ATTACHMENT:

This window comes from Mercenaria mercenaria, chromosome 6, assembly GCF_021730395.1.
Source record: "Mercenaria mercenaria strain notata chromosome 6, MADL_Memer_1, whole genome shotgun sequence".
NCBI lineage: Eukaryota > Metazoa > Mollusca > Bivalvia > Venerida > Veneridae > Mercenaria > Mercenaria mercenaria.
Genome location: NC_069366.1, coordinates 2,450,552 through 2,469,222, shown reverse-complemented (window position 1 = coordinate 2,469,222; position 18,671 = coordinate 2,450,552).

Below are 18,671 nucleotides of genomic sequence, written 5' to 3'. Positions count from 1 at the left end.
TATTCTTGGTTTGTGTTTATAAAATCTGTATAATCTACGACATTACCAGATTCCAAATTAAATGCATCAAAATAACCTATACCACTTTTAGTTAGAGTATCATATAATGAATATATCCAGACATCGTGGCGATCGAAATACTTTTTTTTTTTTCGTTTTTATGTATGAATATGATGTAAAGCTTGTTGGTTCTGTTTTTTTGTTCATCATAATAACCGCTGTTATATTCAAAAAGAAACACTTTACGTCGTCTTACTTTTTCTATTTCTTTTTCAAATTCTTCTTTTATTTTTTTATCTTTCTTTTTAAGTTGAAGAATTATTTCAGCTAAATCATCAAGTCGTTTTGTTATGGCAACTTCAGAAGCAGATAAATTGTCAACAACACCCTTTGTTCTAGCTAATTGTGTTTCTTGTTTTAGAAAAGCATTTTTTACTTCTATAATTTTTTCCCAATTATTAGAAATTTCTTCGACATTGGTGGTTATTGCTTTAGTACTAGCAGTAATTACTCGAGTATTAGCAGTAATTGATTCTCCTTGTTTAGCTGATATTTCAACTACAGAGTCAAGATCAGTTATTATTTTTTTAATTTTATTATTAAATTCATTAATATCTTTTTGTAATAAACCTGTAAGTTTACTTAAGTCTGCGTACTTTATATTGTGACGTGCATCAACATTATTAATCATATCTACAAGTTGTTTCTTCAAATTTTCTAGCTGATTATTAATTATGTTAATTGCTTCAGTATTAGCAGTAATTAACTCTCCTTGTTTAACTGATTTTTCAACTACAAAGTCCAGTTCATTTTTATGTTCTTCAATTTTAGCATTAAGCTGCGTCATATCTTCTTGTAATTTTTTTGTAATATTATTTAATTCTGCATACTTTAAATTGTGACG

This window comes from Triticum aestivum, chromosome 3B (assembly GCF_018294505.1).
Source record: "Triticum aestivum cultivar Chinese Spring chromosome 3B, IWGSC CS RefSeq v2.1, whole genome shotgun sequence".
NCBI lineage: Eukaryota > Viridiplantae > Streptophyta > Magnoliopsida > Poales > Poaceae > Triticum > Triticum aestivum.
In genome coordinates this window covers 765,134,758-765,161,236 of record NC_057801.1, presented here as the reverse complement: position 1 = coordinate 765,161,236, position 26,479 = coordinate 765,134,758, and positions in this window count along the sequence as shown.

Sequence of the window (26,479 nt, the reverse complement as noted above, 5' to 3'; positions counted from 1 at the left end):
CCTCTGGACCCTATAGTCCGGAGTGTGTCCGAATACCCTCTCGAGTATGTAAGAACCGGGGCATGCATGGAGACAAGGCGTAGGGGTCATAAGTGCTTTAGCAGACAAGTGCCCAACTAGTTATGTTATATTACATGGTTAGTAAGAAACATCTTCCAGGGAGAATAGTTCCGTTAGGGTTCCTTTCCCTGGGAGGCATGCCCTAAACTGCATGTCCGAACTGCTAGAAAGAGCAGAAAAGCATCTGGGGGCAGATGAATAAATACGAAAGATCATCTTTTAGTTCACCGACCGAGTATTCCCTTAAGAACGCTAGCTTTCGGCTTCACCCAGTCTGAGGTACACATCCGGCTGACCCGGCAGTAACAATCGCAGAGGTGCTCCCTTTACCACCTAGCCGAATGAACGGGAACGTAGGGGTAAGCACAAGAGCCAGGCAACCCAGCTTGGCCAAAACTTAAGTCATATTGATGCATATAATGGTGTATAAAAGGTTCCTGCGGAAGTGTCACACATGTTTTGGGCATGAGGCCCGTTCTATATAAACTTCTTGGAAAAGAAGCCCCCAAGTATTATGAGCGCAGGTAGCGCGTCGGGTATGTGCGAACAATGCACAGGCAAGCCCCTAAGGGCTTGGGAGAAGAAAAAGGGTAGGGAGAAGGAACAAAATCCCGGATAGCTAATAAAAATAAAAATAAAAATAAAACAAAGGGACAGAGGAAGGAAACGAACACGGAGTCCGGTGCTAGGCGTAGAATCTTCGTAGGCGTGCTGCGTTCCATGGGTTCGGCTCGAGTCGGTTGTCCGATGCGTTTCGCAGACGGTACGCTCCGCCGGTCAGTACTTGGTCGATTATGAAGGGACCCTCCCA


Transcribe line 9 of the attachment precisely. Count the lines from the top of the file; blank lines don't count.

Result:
NCBI lineage: Eukaryota > Viridiplantae > Streptophyta > Magnoliopsida > Poales > Poaceae > Triticum > Triticum aestivum.